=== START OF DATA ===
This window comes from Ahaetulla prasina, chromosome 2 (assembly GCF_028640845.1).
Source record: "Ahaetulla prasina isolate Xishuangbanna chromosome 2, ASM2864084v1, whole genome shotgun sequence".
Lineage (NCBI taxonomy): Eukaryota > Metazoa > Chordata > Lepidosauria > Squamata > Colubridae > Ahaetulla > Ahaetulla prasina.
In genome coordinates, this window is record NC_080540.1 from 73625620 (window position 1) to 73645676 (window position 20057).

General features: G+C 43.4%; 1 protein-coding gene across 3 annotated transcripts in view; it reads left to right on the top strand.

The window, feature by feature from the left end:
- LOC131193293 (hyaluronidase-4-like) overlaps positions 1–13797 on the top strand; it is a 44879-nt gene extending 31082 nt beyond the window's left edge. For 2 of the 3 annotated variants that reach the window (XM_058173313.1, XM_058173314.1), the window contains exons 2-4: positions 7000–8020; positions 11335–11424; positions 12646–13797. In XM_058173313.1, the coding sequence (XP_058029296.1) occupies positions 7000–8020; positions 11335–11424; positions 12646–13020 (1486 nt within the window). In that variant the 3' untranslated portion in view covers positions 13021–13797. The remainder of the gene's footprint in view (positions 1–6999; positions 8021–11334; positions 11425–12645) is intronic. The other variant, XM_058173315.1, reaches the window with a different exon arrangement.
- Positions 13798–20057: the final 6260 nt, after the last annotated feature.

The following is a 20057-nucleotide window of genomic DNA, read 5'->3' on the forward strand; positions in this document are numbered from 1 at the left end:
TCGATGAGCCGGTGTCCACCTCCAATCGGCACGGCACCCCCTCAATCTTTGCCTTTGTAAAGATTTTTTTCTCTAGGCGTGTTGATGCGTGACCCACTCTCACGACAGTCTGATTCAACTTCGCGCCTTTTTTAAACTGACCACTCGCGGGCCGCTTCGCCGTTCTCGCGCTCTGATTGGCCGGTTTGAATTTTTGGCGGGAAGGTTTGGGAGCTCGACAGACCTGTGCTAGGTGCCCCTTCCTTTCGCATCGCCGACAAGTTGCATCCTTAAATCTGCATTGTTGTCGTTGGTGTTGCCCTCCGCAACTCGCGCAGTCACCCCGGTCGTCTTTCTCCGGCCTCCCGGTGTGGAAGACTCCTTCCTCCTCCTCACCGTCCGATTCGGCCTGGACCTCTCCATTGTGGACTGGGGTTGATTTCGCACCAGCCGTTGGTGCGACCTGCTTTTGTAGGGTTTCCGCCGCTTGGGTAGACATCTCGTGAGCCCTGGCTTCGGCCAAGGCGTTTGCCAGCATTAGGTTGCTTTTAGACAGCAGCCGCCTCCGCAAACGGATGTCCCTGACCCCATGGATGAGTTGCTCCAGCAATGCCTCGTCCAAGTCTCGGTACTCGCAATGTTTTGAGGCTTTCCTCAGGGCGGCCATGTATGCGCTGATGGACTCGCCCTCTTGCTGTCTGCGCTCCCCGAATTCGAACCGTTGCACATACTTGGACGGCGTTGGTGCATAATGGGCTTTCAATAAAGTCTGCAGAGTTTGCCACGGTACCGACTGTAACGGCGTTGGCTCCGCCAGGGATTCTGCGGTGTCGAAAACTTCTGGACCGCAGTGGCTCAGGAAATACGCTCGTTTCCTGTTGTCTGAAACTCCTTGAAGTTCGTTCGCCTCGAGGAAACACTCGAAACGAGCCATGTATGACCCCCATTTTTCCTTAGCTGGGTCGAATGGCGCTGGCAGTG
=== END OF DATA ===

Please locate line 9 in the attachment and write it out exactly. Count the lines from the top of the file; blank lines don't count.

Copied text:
The following is a 20057-nucleotide window of genomic DNA, read 5'->3' on the forward strand; positions in this document are numbered from 1 at the left end: